Just as watching ‘Star’ led to visiting Alexander Woolcott’s island retreat (see below), so has that detour led to today’s detour. George S. Kaufman, Broadway craftsman playright/director/theater critic/Algonquin Round Table wit, was one of Woolcott’s regular visitors, cronies, pals, co-sophisticates. In the fifties he took to appearing on network game shows and became a fixture on a show called ‘This Is Show Business’, a clip of which is posted above. It’s interesting to see this legendary figure of the Broadway golden era in action. Frankly, Kaufman is something of a mess–gangly, awkward, messy-haired etc. but very dry and clever. It’s a little hard to see from this vantage what made him such a legendary (and apparently successful) Lothario, but such is the power of wit (and the ability to employ I suppose).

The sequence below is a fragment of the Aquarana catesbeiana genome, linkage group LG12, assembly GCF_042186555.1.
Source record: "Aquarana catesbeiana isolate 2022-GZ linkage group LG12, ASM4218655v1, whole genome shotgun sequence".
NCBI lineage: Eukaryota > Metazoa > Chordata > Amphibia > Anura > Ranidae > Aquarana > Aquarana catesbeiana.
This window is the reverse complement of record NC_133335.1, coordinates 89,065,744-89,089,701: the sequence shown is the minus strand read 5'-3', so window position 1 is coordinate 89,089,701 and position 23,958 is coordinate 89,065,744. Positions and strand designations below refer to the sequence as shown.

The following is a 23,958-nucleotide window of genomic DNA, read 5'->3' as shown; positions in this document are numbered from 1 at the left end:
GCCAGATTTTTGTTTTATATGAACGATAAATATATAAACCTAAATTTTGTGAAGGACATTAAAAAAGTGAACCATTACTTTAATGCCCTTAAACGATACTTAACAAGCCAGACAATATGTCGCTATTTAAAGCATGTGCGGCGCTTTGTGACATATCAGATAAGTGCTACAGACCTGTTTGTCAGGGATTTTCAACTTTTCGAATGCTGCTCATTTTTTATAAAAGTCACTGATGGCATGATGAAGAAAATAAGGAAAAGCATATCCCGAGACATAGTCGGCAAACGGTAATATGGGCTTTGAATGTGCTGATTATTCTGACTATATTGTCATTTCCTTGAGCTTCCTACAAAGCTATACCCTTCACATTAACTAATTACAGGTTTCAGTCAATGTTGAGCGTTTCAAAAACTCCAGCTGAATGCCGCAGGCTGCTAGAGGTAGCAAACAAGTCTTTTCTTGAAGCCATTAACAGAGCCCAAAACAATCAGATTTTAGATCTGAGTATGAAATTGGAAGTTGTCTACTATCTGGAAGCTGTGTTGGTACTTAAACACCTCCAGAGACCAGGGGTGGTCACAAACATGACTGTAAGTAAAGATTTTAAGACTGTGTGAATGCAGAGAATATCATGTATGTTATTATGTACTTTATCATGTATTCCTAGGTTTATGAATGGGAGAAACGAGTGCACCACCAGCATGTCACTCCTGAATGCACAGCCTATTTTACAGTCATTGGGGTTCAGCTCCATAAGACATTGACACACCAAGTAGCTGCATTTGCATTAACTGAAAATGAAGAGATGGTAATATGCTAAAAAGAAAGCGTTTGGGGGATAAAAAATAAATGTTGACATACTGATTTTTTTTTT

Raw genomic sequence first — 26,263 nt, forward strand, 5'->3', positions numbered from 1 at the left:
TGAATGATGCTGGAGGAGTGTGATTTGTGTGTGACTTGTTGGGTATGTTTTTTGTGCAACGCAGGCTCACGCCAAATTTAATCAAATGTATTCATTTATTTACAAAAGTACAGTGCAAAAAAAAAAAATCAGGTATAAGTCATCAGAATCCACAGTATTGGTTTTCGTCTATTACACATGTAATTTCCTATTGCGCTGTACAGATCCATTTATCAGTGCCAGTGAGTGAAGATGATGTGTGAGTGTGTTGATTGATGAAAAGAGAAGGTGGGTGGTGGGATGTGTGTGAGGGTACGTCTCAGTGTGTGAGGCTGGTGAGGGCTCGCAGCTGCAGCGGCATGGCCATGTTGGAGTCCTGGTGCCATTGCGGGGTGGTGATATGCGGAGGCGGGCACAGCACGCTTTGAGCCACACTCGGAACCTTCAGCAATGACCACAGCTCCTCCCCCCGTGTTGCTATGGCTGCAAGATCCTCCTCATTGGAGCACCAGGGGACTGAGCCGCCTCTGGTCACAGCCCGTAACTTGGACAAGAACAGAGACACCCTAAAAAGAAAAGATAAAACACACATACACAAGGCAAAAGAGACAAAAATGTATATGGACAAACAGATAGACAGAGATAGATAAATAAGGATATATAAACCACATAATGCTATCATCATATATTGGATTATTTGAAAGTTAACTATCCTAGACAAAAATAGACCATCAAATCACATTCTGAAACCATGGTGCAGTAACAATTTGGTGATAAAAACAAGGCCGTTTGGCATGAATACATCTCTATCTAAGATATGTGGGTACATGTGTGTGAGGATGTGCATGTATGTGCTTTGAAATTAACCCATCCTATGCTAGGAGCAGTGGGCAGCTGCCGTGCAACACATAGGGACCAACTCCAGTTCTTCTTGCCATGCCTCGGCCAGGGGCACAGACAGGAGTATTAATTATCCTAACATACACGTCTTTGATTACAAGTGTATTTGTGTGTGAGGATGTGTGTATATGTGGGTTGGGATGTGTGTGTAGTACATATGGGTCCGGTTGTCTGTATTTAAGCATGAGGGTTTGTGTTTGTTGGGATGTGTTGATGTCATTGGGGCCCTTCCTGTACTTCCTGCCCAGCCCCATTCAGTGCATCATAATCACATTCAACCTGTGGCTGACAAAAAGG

Kaufman wrote literally dozens of plays spanning from the 1920s through the early 60’s. Though a great many were highly admired hits, it’s curious to note how few are now remembered or revived. Only ‘The Man Who Came To Dinner’, co-written with Moss Hart, still receives semi-regular productions. (By the way, it’s still wickedly funny). In spite of Kaufman and Hart’s fame and theatrical glory, none of their other plays are really on anyone’s radar (except Sondheim enthusiasts, who have kept the flop 1981 musical ‘Merrily We Roll Along’ alive–it was based on a non-musical early-thirties play of the same name by K&H which was also something of a flop). A few more of Kaufman’s plays may be recognizable names but only because of TCM–‘Dinner At Eight’ and ‘Stage Door’ (both co-written with Edna Ferber) are still out there and are both charming movies. But ‘George Washington Slept Here starring Jack Benny and ‘The Solid Gold Cadillac starring Judy Holliday are negligible items at best and then I’m afraid we’ve more or less run out of titles that will ring any bells. (The two other memorable titles associated with Kaufman, ‘The Front Page’ and ‘Guys And Dolls’ were directed by Kaufman but not written by him). It makes one wonder what future generations will take away from Neil Simon’s oeuvre. I have a feeling that ‘The Odd Couple’ will last forever. And after that, delightful as a handful of his other plays are, how many will actually stick? The two best for my money, ‘The Sunshine Boys’ and ‘Prisoner Of Second Avenue’ are both firmly rooted in specific cultural times and contain cultural references that are already distant and increasingly forgotten-‘Sunshine Boys’ requires a nostalgia for forgotten show-biz culture and ‘Prisoner’ requires a knowledge and feeling for the disastrous New York City of the 70s. Maybe this will make tomorrow’s detour Neil Simon?